A doctor in Azerbaijan has been detained and has given a public apology after warning that the authorities were preparing for ‘mass infections’ of COVID-19 in schools.
Ilaha Majidova, who had been treating coronavirus patients at the Gobustan Central Hospital in Baku, was taken into custody by the State Security Services on Tuesday.
Majidova was detained for allegedly publishing an audio recording that was widely shared on social media in which she warned that hospitals were being equipped to treat children as schools reopened.
From Monday, education in Azerbaijan was partially restored for pre-school and primary schools across the country. According to the Ministry of Education, around 630,000 primary school students and 110,000 preschool-aged children have gone back to school.
In the audio recording, a woman, allegedly Majidova, states that the ‘new strain’ of the coronavirus was more prevalent among children and was also more deadly.
According to the State Security Services, Majidova caused ‘confusion and unfounded concern’ among the public. They said that she would be brought to justice ‘in accordance with the law’.
The State Security Services also released a video in which Majidova apologises to the public, insisting that she regretted sharing the audio recording which she said was based on misconceptions. She said she did not think about the consequences of this action during the ‘sensitive period’ of the coronavirus pandemic.
No new variant detected in Azerbaijan
The Azerbaijani Management Union of Medical Territorial Units (TABIB), which is leading anti-coronavirus measures in the country, denied the claims made in the recording.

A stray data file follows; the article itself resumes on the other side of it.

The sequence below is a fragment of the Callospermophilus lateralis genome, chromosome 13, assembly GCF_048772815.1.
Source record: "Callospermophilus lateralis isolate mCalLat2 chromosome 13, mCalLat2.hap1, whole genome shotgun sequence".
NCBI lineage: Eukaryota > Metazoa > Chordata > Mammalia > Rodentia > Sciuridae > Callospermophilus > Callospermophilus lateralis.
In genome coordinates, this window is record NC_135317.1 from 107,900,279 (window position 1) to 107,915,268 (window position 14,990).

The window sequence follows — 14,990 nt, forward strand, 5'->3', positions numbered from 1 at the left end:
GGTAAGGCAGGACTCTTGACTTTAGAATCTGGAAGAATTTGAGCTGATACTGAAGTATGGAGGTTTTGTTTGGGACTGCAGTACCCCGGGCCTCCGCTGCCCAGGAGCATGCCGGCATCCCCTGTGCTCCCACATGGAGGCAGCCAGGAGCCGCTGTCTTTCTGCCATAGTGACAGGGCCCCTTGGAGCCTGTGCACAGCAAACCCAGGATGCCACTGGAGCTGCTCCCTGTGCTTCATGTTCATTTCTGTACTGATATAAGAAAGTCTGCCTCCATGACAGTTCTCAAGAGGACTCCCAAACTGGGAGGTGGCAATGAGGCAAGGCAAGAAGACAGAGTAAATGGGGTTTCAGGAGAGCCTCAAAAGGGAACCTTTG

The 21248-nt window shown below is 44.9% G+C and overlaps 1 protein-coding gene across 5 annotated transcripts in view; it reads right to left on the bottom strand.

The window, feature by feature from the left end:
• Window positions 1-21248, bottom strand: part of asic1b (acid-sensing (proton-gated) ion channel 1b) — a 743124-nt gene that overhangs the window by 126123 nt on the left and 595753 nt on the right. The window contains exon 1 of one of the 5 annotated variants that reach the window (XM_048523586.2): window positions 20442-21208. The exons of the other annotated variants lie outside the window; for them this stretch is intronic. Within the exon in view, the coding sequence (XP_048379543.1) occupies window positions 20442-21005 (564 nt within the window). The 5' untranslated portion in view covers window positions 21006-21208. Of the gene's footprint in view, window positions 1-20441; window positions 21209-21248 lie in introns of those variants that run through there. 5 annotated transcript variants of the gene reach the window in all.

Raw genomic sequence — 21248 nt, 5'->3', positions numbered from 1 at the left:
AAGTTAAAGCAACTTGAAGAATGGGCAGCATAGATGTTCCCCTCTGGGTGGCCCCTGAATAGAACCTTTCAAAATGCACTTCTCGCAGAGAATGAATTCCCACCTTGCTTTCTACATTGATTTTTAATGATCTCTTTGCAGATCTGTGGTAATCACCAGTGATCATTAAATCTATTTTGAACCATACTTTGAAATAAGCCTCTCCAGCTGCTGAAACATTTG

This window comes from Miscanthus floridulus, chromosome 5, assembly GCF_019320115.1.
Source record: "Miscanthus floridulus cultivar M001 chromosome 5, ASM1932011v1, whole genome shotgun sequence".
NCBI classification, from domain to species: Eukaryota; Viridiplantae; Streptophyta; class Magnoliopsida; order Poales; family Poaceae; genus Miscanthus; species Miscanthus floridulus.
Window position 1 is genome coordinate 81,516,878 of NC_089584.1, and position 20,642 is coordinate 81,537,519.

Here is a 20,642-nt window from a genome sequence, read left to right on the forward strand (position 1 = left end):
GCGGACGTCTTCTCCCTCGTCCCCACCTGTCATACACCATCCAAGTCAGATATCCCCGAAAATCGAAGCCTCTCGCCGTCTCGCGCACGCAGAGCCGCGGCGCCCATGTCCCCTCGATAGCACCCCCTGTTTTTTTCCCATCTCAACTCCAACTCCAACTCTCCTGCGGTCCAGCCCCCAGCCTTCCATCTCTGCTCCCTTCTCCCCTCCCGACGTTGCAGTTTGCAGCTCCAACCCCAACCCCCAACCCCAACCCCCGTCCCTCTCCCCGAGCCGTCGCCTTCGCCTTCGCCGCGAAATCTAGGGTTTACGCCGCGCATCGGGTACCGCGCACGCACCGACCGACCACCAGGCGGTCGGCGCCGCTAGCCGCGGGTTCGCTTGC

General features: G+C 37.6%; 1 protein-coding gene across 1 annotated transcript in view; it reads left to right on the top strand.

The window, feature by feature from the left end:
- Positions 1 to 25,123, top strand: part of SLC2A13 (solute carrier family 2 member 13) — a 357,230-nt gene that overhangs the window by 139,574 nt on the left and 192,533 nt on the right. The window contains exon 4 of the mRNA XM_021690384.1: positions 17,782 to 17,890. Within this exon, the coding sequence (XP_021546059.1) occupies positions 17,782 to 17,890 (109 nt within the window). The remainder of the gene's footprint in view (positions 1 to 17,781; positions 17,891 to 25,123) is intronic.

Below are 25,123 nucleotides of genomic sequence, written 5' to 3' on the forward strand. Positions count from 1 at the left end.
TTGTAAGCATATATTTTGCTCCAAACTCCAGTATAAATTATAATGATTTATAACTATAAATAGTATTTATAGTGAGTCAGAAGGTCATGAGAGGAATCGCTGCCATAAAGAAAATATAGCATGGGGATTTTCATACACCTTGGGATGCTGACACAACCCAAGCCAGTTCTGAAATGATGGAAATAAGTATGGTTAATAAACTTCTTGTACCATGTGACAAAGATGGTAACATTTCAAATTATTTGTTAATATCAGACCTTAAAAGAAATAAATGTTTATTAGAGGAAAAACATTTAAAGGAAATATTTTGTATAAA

‘According to an official statement from the World Health Organisation, there is no evidence that the new strain affects the severity of the disease or that it is widespread among children’, TABIB told Azertac.
Neither TABIB nor the woman in the original recording specified which ‘new strain’ they were referring to. Several mutations of the disease, including English and South African variants, have proven to be more infectious.
TABIB did not deny the possibility of a new strain increasing the rate of infection, and consequently, increasing the number of patients. However, they said that no cases of new varients of COVID-19 had yet been detected in Azerbaijan.
In accordance with new regulations, parents in Azerbaijan have the right to decide if they wish to send their children to school or limit their learning to online and TV classes. A large proportion of parents have remained reluctant to resume face-to-face schooling, believing that this puts their children at risk of contracting the virus.
Paediatrician Sabina Jafarova told OC Media there were indications that new strains of the virus had a higher propensity to infect children. ‘We haven't established any causal relationship yet, but we can see it in statistics’, she said.
She said that even if more children were to be infected, this would not necessarily be in a severe form. ‘Most likely, as in the cases we have seen before, for juveniles, the infection will be asymptomatic’.
‘Children’s immune systems are sharpened to repel viral and bacterial attacks, and even a mutated coronavirus will not become more dangerous’, she stated.